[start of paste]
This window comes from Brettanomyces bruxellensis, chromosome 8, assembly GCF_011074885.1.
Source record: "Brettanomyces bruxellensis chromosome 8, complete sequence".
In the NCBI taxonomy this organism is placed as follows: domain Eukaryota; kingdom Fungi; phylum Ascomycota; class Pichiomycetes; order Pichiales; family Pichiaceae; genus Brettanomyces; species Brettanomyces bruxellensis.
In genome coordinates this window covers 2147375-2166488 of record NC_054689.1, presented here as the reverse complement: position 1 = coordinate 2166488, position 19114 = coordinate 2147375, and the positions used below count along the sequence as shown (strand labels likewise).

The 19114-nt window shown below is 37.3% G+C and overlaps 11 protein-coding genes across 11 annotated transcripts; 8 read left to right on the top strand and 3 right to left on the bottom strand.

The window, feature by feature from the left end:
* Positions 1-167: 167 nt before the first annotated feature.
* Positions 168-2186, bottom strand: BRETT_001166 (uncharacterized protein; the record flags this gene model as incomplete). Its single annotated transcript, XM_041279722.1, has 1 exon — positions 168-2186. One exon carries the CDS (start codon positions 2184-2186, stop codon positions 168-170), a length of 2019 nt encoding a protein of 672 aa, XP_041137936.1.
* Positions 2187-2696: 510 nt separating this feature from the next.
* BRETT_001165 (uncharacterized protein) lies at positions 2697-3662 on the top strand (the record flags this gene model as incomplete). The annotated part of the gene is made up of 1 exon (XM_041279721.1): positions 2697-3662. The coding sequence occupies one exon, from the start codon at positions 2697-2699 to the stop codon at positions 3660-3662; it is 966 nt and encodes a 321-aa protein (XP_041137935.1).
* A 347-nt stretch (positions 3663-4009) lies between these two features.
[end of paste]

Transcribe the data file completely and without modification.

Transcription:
This window comes from Brettanomyces bruxellensis, chromosome 8, assembly GCF_011074885.1.
Source record: "Brettanomyces bruxellensis chromosome 8, complete sequence".
In the NCBI taxonomy this organism is placed as follows: domain Eukaryota; kingdom Fungi; phylum Ascomycota; class Pichiomycetes; order Pichiales; family Pichiaceae; genus Brettanomyces; species Brettanomyces bruxellensis.
In genome coordinates this window covers 2147375-2166488 of record NC_054689.1, presented here as the reverse complement: position 1 = coordinate 2166488, position 19114 = coordinate 2147375, and the positions used below count along the sequence as shown (strand labels likewise).

The 19114-nt window shown below is 37.3% G+C and overlaps 11 protein-coding genes across 11 annotated transcripts; 8 read left to right on the top strand and 3 right to left on the bottom strand.

The window, feature by feature from the left end:
* Positions 1-167: 167 nt before the first annotated feature.
* Positions 168-2186, bottom strand: BRETT_001166 (uncharacterized protein; the record flags this gene model as incomplete). Its single annotated transcript, XM_041279722.1, has 1 exon — positions 168-2186. One exon carries the CDS (start codon positions 2184-2186, stop codon positions 168-170), a length of 2019 nt encoding a protein of 672 aa, XP_041137936.1.
* Positions 2187-2696: 510 nt separating this feature from the next.
* BRETT_001165 (uncharacterized protein) lies at positions 2697-3662 on the top strand (the record flags this gene model as incomplete). The annotated part of the gene is made up of 1 exon (XM_041279721.1): positions 2697-3662. The coding sequence occupies one exon, from the start codon at positions 2697-2699 to the stop codon at positions 3660-3662; it is 966 nt and encodes a 321-aa protein (XP_041137935.1).
* A 347-nt stretch (positions 3663-4009) lies between these two features.